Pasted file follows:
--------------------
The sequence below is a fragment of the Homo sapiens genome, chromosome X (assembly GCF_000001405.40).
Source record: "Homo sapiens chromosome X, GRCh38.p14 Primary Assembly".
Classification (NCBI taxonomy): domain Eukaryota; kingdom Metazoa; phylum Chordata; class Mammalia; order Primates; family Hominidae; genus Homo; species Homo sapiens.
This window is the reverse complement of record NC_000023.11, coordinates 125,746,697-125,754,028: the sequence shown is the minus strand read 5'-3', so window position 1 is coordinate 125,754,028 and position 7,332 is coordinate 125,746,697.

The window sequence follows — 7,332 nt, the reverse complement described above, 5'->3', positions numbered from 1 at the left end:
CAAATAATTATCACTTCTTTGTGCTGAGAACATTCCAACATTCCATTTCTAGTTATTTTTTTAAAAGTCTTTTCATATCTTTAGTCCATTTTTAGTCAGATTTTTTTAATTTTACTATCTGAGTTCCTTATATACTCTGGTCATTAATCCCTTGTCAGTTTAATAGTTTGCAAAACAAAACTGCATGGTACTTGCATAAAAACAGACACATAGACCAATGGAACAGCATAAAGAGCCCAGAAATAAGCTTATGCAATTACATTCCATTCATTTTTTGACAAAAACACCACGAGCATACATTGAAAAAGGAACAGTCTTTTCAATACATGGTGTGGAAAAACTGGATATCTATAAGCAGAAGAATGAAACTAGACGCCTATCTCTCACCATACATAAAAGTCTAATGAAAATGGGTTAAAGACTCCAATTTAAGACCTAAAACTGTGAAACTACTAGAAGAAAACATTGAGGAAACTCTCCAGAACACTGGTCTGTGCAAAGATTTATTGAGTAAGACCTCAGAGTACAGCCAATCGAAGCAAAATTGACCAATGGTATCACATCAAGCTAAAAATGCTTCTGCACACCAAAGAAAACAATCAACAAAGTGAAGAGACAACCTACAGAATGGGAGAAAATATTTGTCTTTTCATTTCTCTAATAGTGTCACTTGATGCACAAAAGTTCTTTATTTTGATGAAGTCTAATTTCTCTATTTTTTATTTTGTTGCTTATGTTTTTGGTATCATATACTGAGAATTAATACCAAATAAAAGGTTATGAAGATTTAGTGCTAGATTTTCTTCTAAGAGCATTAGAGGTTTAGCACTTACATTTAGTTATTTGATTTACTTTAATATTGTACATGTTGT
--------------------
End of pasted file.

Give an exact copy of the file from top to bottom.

The sequence below is a fragment of the Homo sapiens genome, chromosome X (assembly GCF_000001405.40).
Source record: "Homo sapiens chromosome X, GRCh38.p14 Primary Assembly".
Classification (NCBI taxonomy): domain Eukaryota; kingdom Metazoa; phylum Chordata; class Mammalia; order Primates; family Hominidae; genus Homo; species Homo sapiens.
This window is the reverse complement of record NC_000023.11, coordinates 125,746,697-125,754,028: the sequence shown is the minus strand read 5'-3', so window position 1 is coordinate 125,754,028 and position 7,332 is coordinate 125,746,697.

The window sequence follows — 7,332 nt, the reverse complement described above, 5'->3', positions numbered from 1 at the left end:
CAAATAATTATCACTTCTTTGTGCTGAGAACATTCCAACATTCCATTTCTAGTTATTTTTTTAAAAGTCTTTTCATATCTTTAGTCCATTTTTAGTCAGATTTTTTTAATTTTACTATCTGAGTTCCTTATATACTCTGGTCATTAATCCCTTGTCAGTTTAATAGTTTGCAAAACAAAACTGCATGGTACTTGCATAAAAACAGACACATAGACCAATGGAACAGCATAAAGAGCCCAGAAATAAGCTTATGCAATTACATTCCATTCATTTTTTGACAAAAACACCACGAGCATACATTGAAAAAGGAACAGTCTTTTCAATACATGGTGTGGAAAAACTGGATATCTATAAGCAGAAGAATGAAACTAGACGCCTATCTCTCACCATACATAAAAGTCTAATGAAAATGGGTTAAAGACTCCAATTTAAGACCTAAAACTGTGAAACTACTAGAAGAAAACATTGAGGAAACTCTCCAGAACACTGGTCTGTGCAAAGATTTATTGAGTAAGACCTCAGAGTACAGCCAATCGAAGCAAAATTGACCAATGGTATCACATCAAGCTAAAAATGCTTCTGCACACCAAAGAAAACAATCAACAAAGTGAAGAGACAACCTACAGAATGGGAGAAAATATTTGTCTTTTCATTTCTCTAATAGTGTCACTTGATGCACAAAAGTTCTTTATTTTGATGAAGTCTAATTTCTCTATTTTTTATTTTGTTGCTTATGTTTTTGGTATCATATACTGAGAATTAATACCAAATAAAAGGTTATGAAGATTTAGTGCTAGATTTTCTTCTAAGAGCATTAGAGGTTTAGCACTTACATTTAGTTATTTGATTTACTTTAATATTGTACATGTTGT